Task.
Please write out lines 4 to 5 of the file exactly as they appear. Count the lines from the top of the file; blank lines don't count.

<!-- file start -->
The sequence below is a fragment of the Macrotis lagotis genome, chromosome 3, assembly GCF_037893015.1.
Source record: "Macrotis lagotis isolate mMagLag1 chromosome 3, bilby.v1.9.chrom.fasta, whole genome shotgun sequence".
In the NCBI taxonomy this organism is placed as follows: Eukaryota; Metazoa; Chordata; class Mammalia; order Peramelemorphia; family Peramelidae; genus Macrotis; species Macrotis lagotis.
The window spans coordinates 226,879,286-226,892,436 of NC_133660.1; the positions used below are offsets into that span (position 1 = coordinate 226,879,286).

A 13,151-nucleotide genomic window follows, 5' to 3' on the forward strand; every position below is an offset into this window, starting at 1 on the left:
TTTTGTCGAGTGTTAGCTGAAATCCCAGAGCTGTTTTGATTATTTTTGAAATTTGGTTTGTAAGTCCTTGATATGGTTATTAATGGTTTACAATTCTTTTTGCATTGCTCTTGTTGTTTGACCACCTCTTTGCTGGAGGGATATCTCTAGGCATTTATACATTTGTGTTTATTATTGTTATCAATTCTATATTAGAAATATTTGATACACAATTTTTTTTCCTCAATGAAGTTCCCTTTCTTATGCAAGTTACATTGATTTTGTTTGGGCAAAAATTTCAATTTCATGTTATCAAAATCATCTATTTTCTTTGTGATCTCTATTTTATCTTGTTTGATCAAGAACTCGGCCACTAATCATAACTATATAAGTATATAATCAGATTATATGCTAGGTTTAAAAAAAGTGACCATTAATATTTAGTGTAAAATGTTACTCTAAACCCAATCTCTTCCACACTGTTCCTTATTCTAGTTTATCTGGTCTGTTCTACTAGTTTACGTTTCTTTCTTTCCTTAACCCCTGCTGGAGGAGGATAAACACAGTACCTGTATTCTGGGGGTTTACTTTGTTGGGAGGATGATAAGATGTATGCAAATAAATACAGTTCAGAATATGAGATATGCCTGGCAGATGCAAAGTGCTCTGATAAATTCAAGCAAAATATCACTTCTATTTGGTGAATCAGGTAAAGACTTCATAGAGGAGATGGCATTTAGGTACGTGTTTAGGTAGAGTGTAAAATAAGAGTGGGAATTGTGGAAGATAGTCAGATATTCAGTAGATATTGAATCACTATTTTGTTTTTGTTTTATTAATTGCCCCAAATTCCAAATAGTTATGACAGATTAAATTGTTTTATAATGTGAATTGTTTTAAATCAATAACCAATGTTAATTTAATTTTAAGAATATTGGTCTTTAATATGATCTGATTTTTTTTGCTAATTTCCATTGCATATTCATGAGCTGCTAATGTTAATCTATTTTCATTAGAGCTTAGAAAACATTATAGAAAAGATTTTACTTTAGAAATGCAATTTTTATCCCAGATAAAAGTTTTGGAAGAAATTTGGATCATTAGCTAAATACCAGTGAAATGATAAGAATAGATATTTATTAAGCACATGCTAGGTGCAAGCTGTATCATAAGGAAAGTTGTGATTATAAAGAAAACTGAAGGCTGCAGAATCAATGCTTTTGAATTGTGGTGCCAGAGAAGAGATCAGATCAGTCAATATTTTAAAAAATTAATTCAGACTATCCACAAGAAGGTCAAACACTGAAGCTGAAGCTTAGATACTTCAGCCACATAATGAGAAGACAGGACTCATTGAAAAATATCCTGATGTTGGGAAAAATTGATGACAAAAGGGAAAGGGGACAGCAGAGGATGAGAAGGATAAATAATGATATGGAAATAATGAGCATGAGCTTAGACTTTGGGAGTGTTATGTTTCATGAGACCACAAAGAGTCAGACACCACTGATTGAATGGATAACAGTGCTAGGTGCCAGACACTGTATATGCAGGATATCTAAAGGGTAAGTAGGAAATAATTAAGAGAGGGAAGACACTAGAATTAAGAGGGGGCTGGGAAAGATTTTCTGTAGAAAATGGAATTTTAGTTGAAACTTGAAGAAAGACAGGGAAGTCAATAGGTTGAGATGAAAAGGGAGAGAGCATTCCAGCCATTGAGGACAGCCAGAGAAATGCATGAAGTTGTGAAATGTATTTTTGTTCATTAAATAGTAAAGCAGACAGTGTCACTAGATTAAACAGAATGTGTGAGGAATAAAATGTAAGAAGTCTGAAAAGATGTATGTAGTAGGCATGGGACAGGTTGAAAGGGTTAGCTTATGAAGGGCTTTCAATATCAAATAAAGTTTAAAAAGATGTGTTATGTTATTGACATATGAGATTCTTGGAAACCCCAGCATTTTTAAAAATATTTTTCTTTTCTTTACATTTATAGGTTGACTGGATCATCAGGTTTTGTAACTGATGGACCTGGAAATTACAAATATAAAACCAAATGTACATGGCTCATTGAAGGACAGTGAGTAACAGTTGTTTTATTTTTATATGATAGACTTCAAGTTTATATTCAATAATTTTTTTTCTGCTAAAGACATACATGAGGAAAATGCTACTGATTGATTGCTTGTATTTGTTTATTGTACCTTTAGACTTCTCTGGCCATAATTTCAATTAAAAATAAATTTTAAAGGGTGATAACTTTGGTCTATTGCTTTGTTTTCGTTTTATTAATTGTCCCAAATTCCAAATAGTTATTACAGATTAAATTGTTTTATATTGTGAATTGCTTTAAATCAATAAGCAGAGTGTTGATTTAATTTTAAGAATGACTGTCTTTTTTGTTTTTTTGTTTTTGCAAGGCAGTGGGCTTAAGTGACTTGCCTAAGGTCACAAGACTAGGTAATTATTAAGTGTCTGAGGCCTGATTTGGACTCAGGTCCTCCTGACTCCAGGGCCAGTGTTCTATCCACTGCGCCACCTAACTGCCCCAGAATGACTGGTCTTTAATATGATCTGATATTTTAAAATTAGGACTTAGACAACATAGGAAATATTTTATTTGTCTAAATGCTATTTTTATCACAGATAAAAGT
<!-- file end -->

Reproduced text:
The window spans coordinates 226,879,286-226,892,436 of NC_133660.1; the positions used below are offsets into that span (position 1 = coordinate 226,879,286).

A 13,151-nucleotide genomic window follows, 5' to 3' on the forward strand; every position below is an offset into this window, starting at 1 on the left: